CALGARY — Construction on the Woodfibre LNG project southwest of Squamish, B.C., on the West Coast has been delayed for a year due in part to affects of the COVID-19 pandemic.
Project spokeswoman Rebecca Scott says substantial construction expected to start this summer won’t take place until after the middle of next year after a fabrication yard in Asia that was making components for the project was shut down to hinder the spread of the coronavirus.
She says another cause of delay is that the preferred U.S. construction contractor for the marine part of the project has filed for Chapter 11 bankruptcy protection in the United States and won’t be available to start work as expected.
The company is applying to the B.C. Environmental Assessment Office for a five-year extension to its environmental certificate which expires in October.
Last week, the much larger LNG Canada project said it will reduce the size of its construction workforce at Kitimat, B.C., by half to help local communities deal with COVID-19. The $40-billion project is to have an initial capacity of 14 million tonnes of LNG per year.
No cost estimate has been released for Woodfibre LNG, which is licensed to export 2.1 million tonnes of liquefied natural gas per year for 40 years. Construction is expected to take about four years.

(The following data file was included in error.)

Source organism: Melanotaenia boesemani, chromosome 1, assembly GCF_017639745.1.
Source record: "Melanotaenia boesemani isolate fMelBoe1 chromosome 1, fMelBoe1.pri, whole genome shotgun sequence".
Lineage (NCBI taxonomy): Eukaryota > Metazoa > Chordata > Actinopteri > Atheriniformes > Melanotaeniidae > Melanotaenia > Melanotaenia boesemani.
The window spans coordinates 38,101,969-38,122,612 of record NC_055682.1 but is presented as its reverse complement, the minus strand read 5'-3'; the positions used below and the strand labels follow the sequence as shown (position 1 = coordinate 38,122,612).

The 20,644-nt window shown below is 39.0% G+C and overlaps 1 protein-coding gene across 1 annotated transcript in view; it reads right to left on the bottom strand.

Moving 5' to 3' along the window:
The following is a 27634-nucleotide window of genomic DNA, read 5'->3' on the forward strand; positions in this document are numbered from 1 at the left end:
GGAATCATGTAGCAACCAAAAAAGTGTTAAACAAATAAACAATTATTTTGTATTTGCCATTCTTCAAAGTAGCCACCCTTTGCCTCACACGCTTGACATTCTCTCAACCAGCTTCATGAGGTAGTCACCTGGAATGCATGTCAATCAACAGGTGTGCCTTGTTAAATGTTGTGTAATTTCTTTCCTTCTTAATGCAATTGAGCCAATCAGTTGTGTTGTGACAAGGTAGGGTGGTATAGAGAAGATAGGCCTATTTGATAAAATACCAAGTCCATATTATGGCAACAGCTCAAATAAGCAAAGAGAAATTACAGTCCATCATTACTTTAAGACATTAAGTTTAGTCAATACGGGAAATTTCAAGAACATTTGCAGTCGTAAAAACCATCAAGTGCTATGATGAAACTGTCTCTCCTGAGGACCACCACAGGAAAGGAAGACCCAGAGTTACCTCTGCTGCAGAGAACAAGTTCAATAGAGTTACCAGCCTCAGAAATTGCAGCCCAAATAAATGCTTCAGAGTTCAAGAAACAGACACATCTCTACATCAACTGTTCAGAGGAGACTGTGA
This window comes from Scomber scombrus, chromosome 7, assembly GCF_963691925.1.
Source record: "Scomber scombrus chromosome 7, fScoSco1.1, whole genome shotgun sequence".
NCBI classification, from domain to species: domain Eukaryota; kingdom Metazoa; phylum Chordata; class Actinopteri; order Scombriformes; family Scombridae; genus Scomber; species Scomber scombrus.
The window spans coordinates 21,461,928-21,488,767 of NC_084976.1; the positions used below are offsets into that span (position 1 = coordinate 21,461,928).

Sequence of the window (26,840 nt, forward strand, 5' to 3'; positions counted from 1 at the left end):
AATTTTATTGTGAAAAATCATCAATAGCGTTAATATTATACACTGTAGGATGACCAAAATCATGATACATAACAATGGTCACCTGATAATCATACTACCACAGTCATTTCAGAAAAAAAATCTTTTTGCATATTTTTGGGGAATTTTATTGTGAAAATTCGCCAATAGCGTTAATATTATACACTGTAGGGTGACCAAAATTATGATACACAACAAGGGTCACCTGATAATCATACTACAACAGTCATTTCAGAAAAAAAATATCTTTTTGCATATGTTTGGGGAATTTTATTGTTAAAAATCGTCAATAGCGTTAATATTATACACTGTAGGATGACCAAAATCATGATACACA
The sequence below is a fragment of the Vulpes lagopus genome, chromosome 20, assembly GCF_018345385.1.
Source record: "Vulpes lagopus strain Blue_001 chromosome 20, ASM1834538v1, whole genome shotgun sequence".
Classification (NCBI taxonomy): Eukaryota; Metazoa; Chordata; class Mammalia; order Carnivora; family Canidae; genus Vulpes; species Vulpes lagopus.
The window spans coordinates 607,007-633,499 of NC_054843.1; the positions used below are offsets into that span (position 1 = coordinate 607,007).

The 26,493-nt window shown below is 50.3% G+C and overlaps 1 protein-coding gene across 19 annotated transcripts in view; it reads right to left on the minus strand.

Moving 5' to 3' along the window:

“The key thing here is that we’re full steam ahead,” Scott said. “We’re still meeting all of our pre-construction commitments. Really nothing changes for us except our projection for start of construction.”
Last May, Woodfibre LNG developer Pacific Oil & Gas Ltd. announced a deal to buy Calgary-based Canbriam Energy Inc. to ensure a supply of natural gas feedstock for the project from wells in northeastern B.C.
This report by The Canadian Press was first published March 25, 2020.
The Canadian Press
Ninth Albertan dies from COVID – Dr. Deena Hinshaw’s Alberta Update for March 31
From the Province of Alberta
Update 18: COVID-19 pandemic in Alberta (March 31 at 5 p.m.)
Sixty-four additional cases of COVID-19 have been confirmed, bringing the total number of cases in the province to 754.
There is one additional death in the Calgary zone.
- Cases have been identified in all zones across the province:
- 453 cases in the Calgary zone
- 187 cases in the Edmonton zone
- 51 cases in the Central zone
- 50 cases in the North zone
- 12 cases in the South zone
- One case in a zone that is yet to be confirmed